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Tenant moving in girlfriend!


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We have been renting a flat to a work colleague for about 15 months now. We were intending to install a new kitchen before renting but the tenant wanted to put it in himself and we pay him for the work. The kitchen still hasn't been put up properly and as far as we know he's been living out of boxes and in the pub! We won't be paying him for the job until its fitted.

Anyways we've just found out and he's admitted he moved in his girlfriend, he says about 2 weeks ago and didn't say anything to us about it. Should we do anything about this, it was only rented to him, no mention of any other person. Will this cause any complications for us?

On the plus side, he's paying his rent on time and the girlfriend might be more keen for him to complete the kitchen..

thank you for any advice

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The guy is paying his rent on time, that is the most important factor.

By the sounds of it, he's in no rush to fit the new kitchen. If anything will speed him up, then living with a girlfriend will (Right lads?) !!

Even if he never finishes the kitchen, as long as he continues to cover your costs (mortgage etc) then that's fine for the time being.

Just don't give him any beer money in advance for the kitchen.

As soon as he or you give notice for him to leave then you could get the kitchen sorted then, ready for a new tenant. He shouldn't object to the work being done whilst he's packing his bags.

It's hard to know if there will be any difficulties if he moves his girlfriend in, as you haven't mentioned if there a proper tenancy agreement in place?

Do you hold a deposit?

If you do not have a tenancy agreement in place, or / and you don't hold a security deposit, then if he moves his girlfriend in, I would get them both to sign a new tenancy agreement (free and downloadable from this website) and get them to pay you a month's deposit, afterall, even though he may be susceptible to a few beers, you sort of know him, however you may not know her as well.

At the time of discussing a new tenancy agreement, I don't think raising the rent by 15% is unfair, that is depending on the level of rent you are already charging him.

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Every thing that Reg has covered....... and it is also absolutely essential that this person's girlfriend is named on the contract.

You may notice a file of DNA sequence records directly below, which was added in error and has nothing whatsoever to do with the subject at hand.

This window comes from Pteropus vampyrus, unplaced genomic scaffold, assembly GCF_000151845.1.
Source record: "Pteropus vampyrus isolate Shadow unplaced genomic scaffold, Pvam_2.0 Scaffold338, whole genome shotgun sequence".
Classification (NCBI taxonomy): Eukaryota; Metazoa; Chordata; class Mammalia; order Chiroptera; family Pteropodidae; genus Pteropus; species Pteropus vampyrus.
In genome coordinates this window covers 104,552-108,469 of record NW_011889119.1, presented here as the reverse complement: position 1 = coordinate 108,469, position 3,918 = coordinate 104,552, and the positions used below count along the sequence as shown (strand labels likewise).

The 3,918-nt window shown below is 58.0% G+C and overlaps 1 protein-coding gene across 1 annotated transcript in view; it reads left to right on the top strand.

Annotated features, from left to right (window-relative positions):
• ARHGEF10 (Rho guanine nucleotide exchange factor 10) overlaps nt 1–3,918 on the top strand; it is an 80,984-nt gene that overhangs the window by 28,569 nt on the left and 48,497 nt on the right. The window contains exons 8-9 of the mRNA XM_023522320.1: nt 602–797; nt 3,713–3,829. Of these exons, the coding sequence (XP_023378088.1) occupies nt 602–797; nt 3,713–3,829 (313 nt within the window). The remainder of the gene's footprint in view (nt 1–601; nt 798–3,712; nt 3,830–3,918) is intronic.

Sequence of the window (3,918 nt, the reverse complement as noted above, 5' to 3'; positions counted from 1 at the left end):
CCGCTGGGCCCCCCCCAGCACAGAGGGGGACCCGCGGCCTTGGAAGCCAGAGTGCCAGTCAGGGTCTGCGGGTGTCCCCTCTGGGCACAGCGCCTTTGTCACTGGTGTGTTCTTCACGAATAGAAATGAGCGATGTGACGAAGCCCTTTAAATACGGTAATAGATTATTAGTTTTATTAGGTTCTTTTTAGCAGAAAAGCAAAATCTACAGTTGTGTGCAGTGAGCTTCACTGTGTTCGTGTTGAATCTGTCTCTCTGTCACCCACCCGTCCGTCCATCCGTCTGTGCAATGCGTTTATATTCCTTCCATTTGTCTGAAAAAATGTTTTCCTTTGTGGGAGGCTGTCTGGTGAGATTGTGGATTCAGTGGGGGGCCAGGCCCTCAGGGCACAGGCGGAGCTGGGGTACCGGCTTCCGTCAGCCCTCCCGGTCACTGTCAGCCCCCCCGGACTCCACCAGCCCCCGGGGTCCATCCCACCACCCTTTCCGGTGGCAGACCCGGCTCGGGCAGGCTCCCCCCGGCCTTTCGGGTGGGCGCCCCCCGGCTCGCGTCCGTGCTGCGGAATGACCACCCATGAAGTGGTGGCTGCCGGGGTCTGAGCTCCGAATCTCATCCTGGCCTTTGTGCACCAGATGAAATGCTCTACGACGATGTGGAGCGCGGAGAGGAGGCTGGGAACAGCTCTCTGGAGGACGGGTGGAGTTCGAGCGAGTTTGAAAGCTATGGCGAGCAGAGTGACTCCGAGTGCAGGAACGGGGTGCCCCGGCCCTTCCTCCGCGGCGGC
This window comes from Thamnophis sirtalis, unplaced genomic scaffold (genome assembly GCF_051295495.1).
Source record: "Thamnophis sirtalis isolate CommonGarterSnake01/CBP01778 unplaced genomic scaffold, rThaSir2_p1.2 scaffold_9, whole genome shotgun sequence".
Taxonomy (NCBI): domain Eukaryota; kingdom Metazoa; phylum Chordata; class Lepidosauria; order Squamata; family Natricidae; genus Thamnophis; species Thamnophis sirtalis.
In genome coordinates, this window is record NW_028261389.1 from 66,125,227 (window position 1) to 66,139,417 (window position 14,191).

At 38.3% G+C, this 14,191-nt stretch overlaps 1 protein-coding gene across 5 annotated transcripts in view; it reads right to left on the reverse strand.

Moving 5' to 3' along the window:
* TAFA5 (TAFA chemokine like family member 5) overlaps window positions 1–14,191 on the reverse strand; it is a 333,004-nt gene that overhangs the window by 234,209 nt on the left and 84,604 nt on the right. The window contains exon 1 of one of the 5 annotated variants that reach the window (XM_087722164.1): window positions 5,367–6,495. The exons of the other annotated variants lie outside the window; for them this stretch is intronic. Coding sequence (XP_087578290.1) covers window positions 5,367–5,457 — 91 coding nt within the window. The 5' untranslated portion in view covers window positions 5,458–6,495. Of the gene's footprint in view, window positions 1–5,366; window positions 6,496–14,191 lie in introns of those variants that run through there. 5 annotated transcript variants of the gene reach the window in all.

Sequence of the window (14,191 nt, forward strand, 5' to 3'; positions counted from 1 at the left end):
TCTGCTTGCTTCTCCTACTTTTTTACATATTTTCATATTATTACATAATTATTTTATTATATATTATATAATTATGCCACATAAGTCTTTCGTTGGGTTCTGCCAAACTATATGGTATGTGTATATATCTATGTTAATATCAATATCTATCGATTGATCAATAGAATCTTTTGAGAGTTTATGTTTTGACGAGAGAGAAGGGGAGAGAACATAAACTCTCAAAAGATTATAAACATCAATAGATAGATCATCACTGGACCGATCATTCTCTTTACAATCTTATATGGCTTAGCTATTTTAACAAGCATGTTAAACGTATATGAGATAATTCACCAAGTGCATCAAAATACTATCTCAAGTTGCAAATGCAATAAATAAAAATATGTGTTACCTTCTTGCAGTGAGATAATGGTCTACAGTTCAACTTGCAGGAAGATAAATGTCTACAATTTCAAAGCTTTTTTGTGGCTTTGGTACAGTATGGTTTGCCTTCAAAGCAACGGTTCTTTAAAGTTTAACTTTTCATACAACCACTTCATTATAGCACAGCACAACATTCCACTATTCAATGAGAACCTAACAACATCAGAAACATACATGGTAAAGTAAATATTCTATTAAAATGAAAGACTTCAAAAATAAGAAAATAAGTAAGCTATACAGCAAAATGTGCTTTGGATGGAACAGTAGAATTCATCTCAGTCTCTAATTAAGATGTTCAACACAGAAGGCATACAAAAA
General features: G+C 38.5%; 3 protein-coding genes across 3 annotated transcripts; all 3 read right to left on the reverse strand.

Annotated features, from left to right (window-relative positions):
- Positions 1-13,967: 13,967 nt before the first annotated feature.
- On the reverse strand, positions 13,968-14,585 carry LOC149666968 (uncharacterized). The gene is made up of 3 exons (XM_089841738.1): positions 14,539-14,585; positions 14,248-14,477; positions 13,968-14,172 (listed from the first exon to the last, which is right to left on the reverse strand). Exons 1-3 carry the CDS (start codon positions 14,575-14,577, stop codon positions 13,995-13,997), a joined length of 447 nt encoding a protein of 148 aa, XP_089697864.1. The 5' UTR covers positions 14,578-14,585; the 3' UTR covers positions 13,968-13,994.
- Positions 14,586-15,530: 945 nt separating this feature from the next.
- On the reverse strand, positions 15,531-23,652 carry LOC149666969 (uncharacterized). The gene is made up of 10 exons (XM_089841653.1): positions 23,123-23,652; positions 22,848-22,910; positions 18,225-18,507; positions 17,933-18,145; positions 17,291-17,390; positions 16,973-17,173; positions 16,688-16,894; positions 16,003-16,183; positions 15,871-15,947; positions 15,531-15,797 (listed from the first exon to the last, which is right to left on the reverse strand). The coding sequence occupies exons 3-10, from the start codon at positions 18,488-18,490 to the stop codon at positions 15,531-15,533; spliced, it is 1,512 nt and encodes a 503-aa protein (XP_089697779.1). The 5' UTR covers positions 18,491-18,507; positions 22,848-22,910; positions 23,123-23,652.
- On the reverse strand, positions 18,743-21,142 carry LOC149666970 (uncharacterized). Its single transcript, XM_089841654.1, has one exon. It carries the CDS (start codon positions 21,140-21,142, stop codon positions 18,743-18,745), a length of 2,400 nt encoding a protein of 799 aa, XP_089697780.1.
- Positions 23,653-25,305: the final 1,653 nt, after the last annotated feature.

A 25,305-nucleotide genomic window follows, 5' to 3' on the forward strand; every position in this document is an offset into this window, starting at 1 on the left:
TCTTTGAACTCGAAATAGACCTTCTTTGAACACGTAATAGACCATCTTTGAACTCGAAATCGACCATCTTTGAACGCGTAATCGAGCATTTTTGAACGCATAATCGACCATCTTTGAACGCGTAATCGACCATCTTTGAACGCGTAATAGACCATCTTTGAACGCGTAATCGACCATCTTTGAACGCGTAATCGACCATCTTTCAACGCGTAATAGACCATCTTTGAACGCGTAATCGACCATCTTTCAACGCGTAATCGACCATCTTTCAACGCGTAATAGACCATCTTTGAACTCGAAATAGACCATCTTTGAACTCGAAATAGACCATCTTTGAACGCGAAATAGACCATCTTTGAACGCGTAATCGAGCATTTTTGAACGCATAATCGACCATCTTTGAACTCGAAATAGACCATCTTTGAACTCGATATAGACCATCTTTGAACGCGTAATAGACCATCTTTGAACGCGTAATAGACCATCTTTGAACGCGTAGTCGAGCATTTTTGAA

He should have asked before moving Her in as a formality really.

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I Agree with above. You should raise a new contract treating the girl friend as a separately named tenant with her own checked references. This should cover the unlikely possibility of a split up with the chap quitting first, leaving the lady in residence without assurance of her ability to continue to pay the rent. And if this does happen, you serve them both notice, giving either partner the option of starting a further new contract on their own.

Of course the split won't happen, but under Murphy's law...............!!

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  • 4 weeks later...

Thank you all for your replies and I apologise for not replying before.

I've downloaded a new tenancy agreement from here to come into effect at the end of the month when the present one expires, would you suggest I give them one each or just add her name to it -from tenant to tenants? Apparently they are getting married this month. He has agreed to a rent increase of £10 making it £95 per week which I'd like to think is reasonable for a small flat, but now's the time to make any changes if I'm going to!

We don't hold any deposit, Reg.

Thanks again

PS We think he's done some more work to the kitchen :rolleyes:

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I would advise to start again with a new joint agreement, i.e. one agreement signed by both tenants.

That way, in the event of one quitting without the other, the joint agreement becomes void for both tenants leaving you in a negotiable position to start again, again with the remaining tenant or a new one.

Let's hope they become happily married and this doesn't arise!

The agreement should include permission, consultation, and state of work, for tenant doing any decorations and alterations so that you can potentially recover some cost if you have to redo their work after eventual departure.

You should ask for a deposit of the normal 1.1/2 months.

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